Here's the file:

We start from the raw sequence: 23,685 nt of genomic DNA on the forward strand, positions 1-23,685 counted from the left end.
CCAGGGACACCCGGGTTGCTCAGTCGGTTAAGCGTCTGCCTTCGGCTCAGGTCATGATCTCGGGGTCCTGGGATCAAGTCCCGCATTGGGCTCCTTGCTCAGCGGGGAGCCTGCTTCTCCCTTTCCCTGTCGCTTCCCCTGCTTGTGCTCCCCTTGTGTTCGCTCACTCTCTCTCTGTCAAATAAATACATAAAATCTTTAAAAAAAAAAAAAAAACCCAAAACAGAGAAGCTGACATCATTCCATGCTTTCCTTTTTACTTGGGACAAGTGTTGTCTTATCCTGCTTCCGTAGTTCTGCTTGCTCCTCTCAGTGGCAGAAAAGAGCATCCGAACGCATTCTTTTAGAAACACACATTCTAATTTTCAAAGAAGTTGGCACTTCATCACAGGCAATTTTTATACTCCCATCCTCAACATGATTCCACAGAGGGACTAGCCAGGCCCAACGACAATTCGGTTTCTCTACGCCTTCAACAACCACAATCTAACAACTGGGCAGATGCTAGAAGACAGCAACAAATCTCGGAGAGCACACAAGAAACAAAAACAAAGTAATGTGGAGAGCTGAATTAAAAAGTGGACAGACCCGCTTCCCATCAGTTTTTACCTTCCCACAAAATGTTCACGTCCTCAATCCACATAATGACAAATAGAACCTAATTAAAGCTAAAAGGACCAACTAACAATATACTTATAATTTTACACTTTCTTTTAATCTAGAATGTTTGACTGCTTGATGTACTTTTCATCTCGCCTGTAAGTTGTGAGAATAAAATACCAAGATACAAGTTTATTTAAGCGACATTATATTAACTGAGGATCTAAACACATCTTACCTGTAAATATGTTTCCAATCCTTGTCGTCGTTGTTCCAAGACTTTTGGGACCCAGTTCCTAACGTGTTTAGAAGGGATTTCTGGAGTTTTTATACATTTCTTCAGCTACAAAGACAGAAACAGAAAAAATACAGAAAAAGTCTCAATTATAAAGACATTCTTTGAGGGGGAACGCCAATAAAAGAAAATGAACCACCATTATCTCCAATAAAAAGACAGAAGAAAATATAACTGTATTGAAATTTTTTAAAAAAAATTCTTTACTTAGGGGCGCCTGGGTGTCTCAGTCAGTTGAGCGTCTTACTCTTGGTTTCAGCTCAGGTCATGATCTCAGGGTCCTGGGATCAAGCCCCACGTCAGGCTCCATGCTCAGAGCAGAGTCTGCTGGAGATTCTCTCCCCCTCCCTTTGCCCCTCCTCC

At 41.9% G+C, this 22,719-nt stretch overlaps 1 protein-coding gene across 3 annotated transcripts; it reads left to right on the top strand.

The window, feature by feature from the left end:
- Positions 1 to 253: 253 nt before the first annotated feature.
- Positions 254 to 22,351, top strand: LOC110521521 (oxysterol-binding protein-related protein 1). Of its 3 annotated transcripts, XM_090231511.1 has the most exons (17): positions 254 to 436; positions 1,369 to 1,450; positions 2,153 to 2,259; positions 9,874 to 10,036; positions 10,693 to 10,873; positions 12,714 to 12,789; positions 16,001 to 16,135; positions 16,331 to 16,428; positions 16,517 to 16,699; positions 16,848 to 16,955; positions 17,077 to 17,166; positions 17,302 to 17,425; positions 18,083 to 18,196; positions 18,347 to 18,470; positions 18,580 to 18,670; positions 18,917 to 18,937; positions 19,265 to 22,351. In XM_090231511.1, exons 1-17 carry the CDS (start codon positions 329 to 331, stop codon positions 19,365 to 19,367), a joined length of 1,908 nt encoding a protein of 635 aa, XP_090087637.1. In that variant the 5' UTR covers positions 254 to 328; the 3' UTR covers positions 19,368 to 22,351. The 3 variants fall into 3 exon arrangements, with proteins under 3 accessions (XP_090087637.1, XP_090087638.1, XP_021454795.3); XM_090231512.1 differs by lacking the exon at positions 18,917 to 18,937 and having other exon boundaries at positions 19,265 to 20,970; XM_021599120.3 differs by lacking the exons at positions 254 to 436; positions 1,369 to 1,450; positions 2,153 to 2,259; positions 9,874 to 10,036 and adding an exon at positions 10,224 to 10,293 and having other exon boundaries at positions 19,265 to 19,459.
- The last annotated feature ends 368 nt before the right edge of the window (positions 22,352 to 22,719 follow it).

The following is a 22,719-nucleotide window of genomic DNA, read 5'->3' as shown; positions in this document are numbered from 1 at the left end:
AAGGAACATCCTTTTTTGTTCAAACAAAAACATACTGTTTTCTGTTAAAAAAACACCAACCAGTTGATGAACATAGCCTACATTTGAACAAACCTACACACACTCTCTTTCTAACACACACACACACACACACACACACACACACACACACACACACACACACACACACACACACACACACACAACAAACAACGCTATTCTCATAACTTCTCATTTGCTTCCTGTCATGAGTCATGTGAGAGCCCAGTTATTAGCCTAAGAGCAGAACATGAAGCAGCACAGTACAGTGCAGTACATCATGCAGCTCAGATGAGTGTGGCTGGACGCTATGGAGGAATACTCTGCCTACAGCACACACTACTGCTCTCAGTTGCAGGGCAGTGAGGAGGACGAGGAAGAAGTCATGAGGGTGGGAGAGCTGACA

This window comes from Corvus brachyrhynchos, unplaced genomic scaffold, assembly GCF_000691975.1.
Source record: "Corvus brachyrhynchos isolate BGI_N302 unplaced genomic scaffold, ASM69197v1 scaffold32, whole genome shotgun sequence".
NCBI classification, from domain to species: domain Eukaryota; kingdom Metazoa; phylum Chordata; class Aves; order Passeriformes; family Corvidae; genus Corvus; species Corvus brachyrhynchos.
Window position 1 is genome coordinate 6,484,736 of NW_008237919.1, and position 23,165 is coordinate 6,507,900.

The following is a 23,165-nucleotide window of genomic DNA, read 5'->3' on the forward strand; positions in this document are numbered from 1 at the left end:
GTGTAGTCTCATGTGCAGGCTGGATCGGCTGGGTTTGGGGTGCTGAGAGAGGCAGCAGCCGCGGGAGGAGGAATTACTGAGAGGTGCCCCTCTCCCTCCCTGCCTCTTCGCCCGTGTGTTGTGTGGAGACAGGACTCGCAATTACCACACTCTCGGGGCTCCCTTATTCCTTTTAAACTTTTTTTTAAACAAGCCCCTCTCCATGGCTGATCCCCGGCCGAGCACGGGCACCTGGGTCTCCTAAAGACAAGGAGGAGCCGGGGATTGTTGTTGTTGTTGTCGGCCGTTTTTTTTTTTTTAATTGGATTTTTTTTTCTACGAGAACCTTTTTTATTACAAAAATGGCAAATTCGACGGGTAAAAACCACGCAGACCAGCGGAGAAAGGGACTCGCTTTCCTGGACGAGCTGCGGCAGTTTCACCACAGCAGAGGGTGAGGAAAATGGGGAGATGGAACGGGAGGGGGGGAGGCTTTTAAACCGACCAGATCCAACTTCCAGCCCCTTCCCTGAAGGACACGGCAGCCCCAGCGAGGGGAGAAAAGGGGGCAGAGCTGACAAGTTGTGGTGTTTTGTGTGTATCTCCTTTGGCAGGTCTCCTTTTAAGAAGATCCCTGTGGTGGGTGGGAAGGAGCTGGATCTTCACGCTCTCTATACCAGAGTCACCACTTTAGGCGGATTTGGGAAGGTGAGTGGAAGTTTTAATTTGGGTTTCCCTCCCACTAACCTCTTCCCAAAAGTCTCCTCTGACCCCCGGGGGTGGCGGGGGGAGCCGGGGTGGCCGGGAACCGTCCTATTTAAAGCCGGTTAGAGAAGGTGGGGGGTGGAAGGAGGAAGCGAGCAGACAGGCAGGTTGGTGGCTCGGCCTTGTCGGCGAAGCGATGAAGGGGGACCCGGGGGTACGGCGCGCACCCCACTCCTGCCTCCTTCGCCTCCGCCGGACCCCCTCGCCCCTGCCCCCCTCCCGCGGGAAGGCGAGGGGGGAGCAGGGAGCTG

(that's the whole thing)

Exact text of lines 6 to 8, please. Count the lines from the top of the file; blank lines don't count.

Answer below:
- Positions 254 to 22,351, top strand: LOC110521521 (oxysterol-binding protein-related protein 1). Of its 3 annotated transcripts, XM_090231511.1 has the most exons (17): positions 254 to 436; positions 1,369 to 1,450; positions 2,153 to 2,259; positions 9,874 to 10,036; positions 10,693 to 10,873; positions 12,714 to 12,789; positions 16,001 to 16,135; positions 16,331 to 16,428; positions 16,517 to 16,699; positions 16,848 to 16,955; positions 17,077 to 17,166; positions 17,302 to 17,425; positions 18,083 to 18,196; positions 18,347 to 18,470; positions 18,580 to 18,670; positions 18,917 to 18,937; positions 19,265 to 22,351. In XM_090231511.1, exons 1-17 carry the CDS (start codon positions 329 to 331, stop codon positions 19,365 to 19,367), a joined length of 1,908 nt encoding a protein of 635 aa, XP_090087637.1. In that variant the 5' UTR covers positions 254 to 328; the 3' UTR covers positions 19,368 to 22,351. The 3 variants fall into 3 exon arrangements, with proteins under 3 accessions (XP_090087637.1, XP_090087638.1, XP_021454795.3); XM_090231512.1 differs by lacking the exon at positions 18,917 to 18,937 and having other exon boundaries at positions 19,265 to 20,970; XM_021599120.3 differs by lacking the exons at positions 254 to 436; positions 1,369 to 1,450; positions 2,153 to 2,259; positions 9,874 to 10,036 and adding an exon at positions 10,224 to 10,293 and having other exon boundaries at positions 19,265 to 19,459.
- The last annotated feature ends 368 nt before the right edge of the window (positions 22,352 to 22,719 follow it).

The following is a 22,719-nucleotide window of genomic DNA, read 5'->3' as shown; positions in this document are numbered from 1 at the left end: